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Methods to preserve business assets in a divorce

Texas business owners may not have accounted for a marital split as a possible risk to their companies. However, roughly half of all first marriages end in divorce, and an even higher percentage of second and third marriages don't last either. Even if a company was run by one spouse, it may be considered a joint asset. In some cases, a couple's entire net worth may be tied up in the business.

Therefore, it is more likely that a company is sold or incurs heavy debt as opposed to one party buying the other out. A prenuptial agreement may be an effective way to protect business assets in a divorce. As long as the agreement is valid and not signed under duress, the agreement may negate community property laws in Texas and similar states. If possible, it may be easiest for both spouses to stay together as business partners after a divorce.

Selling the business may have some potential benefits for both spouses. It may provide them with the money necessary to pursue other interests while also reducing the odds that either spouse is financially tied to the other after the split. However, it should be noted that a company may take months or years to sell, which could prolong a former couple's business relationship.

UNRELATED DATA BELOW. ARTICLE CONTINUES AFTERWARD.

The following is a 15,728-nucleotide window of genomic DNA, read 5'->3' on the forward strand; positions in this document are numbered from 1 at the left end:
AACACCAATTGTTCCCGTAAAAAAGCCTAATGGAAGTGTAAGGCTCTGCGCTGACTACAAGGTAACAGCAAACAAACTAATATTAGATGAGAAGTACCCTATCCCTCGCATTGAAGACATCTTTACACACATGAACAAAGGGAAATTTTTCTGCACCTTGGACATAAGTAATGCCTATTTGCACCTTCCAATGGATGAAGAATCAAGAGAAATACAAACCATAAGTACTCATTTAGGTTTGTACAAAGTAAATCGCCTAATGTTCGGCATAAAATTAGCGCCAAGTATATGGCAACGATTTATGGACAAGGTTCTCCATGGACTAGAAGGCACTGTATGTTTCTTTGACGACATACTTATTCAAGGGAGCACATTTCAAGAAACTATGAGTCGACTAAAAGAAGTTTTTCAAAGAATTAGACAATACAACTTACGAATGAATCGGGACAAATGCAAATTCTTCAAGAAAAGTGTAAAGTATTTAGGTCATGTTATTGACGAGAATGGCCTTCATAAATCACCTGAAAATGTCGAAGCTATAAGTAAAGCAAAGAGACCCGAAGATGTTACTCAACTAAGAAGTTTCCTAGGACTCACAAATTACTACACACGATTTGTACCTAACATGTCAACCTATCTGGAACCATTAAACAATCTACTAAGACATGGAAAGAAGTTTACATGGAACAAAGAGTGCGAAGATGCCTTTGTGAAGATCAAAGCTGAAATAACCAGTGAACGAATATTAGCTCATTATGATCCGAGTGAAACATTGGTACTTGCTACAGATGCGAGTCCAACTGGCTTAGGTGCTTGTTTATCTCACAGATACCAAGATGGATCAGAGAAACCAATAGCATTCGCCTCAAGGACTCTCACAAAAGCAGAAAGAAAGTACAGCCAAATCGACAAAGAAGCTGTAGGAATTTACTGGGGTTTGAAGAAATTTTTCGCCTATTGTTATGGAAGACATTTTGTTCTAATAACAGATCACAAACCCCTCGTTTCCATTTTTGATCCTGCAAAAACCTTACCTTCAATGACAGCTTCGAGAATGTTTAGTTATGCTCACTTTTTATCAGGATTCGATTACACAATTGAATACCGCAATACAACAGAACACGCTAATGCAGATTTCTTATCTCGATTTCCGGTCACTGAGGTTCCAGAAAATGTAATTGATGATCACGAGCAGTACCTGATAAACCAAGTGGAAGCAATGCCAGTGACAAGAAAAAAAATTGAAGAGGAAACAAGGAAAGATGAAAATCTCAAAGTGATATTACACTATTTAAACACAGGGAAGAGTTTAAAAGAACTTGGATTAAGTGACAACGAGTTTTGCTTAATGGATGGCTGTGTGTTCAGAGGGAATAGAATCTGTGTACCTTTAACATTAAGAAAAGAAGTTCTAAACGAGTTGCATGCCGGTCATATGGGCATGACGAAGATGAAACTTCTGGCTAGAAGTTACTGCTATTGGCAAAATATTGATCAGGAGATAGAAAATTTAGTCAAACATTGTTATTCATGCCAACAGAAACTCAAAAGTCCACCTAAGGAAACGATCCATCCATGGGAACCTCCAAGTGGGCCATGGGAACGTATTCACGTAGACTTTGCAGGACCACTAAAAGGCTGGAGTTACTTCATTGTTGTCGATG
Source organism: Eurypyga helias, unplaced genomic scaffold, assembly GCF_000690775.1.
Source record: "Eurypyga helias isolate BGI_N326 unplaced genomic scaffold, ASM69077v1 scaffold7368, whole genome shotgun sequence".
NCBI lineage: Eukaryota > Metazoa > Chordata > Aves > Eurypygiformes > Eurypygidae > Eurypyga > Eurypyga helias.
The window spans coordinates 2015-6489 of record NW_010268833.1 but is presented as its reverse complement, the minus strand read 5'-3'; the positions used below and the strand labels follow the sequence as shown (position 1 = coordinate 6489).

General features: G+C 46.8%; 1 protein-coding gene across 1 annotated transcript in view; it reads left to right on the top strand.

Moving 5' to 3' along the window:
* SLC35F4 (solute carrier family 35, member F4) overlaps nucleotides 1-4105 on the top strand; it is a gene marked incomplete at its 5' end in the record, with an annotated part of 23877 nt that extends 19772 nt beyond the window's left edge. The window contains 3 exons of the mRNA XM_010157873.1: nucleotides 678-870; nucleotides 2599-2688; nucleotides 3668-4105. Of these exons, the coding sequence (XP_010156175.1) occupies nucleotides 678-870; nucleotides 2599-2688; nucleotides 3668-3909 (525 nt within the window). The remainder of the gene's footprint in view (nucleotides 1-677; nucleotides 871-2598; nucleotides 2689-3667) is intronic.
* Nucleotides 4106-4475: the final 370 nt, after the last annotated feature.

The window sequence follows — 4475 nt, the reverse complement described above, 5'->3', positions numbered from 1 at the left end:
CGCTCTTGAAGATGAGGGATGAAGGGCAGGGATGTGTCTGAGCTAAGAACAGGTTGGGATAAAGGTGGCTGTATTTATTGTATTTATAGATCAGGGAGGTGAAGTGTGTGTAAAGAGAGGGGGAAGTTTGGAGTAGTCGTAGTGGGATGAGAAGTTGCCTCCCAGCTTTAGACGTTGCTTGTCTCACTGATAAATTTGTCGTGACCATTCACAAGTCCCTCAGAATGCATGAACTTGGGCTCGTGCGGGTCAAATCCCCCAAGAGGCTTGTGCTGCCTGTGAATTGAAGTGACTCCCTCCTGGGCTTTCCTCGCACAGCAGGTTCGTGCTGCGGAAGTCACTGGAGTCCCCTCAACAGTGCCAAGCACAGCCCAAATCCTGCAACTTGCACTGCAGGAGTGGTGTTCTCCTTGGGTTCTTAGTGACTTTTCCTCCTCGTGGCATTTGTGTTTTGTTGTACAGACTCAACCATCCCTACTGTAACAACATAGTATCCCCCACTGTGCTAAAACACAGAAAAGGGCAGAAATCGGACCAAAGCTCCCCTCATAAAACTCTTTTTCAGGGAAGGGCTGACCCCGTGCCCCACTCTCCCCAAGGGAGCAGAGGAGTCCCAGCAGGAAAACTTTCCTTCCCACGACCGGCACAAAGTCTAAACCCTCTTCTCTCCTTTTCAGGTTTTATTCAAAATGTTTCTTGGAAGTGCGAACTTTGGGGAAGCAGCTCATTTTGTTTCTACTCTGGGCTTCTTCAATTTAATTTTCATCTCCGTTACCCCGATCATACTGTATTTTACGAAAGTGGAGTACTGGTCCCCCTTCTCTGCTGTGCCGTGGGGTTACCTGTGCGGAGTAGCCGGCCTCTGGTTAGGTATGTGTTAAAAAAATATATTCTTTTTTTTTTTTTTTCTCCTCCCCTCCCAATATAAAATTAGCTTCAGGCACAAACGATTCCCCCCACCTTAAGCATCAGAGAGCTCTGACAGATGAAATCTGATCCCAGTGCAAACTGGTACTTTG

In a divorce, marital property such as a business may be split 50/50 regardless of who actually runs or works for the company in the absence of a prenuptial agreement. Business owners may want to talk to an attorney prior to starting the divorce process to learn more about their rights and how to potentially preserve the company. Individuals may want to look into buy-sell agreements or other postnuptial agreements to ensure that a property is split fairly.

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